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California arrowhead is a weak competitor in water-seeded rice

Published online by Cambridge University Press:  20 January 2017

John L. Breen
Affiliation:
Ogori Development Center, Dow AgroSciences, Japan Korea Technology Development
James E. Hill
Affiliation:
Department of Agronomy and Range Science, University of California, Davis, CA 95616
Barney P. Caton
Affiliation:
Department of Agronomy and Range Science, University of California, Davis, CA 95616
Theodore C. Foin
Affiliation:
Department of Agronomy and Range Science, University of California, Davis, CA 95616

Abstract

California arrowhead is a broadleaf weed widespread in water-seeded rice. Bensulfuron is the only herbicide currently available for use throughout the California rice growing region that provides complete control of California arrowhead; however, resistance to bensulfuron has been detected in California arrowhead and in several other weed species. Growers have herbicide alternatives for weed species other than California arrowhead but continue to use bensulfuron year after year for control because they believe California arrowhead reduces rice yields. However, damage thresholds have not been determined for this weed, and the crop may be able to tolerate relatively high California arrowhead densities. In this work, the damage thresholds for California arrowhead were determined in field and greenhouse experiments. Water-seeded rice was grown in mixture with California arrowhead in a 1992 greenhouse experiment and in field experiments in 1992 and 1998. Rice tiller density and grain yields were not affected by California arrowhead densities up to 200 plants m−2 in any year. Rice was taller than California arrowhead throughout the growing season in all experiments, and the weed senesced well before rice maturity. The ability of the crop to overtop the weed and grow weed-free during the latter part of the season may explain why California arrowhead is such a weak competitor with water-seeded rice. The results suggest that growers may be able to tolerate California arrowhead densities up to 200 plants m−2 without detectable yield losses. Implications for weed management are discussed.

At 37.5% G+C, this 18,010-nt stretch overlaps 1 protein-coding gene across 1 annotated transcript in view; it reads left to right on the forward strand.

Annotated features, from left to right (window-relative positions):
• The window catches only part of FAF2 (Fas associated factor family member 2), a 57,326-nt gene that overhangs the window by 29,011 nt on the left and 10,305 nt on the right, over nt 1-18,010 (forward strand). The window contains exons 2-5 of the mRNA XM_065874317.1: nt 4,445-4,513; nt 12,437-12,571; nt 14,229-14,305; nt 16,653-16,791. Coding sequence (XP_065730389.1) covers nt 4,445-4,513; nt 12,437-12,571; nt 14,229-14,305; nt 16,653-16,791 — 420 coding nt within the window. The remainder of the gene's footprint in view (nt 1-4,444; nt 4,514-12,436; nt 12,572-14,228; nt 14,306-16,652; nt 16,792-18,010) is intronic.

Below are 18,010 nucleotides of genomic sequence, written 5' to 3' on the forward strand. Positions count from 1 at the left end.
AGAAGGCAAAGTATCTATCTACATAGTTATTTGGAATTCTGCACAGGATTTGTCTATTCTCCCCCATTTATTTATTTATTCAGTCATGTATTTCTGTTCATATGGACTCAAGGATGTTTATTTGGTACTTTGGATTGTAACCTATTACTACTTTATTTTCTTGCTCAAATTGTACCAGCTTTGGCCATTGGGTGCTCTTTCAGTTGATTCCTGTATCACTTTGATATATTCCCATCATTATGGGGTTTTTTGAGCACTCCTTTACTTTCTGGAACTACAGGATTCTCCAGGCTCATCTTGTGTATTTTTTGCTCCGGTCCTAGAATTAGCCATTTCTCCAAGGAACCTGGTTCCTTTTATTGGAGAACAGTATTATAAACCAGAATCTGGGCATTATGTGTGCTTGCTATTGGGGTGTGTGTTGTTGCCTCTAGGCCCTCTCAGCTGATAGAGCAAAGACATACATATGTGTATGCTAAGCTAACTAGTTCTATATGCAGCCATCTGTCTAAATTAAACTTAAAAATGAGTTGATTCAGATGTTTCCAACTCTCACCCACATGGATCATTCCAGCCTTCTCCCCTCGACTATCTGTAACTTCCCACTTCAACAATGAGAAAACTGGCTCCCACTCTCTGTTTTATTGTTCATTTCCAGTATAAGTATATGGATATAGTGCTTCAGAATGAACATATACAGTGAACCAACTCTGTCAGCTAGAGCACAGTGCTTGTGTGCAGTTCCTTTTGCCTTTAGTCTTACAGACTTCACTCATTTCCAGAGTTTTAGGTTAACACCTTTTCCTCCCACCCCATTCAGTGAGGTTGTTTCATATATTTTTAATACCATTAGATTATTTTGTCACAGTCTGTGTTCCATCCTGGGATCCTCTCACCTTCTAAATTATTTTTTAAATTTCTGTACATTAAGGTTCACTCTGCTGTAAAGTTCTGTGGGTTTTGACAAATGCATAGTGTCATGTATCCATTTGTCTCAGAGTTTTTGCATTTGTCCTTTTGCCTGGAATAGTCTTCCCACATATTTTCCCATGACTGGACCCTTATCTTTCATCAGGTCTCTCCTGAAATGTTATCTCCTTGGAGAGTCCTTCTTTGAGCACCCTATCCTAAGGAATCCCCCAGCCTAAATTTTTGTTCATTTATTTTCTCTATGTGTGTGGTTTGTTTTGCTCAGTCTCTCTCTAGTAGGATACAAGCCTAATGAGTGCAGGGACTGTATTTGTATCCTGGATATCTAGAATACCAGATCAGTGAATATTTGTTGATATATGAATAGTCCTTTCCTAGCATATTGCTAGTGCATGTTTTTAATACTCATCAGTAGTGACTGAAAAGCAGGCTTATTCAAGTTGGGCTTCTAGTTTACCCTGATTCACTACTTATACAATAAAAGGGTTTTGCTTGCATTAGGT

Type
Research Article
Copyright
Copyright © Weed Science Society of America 

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References

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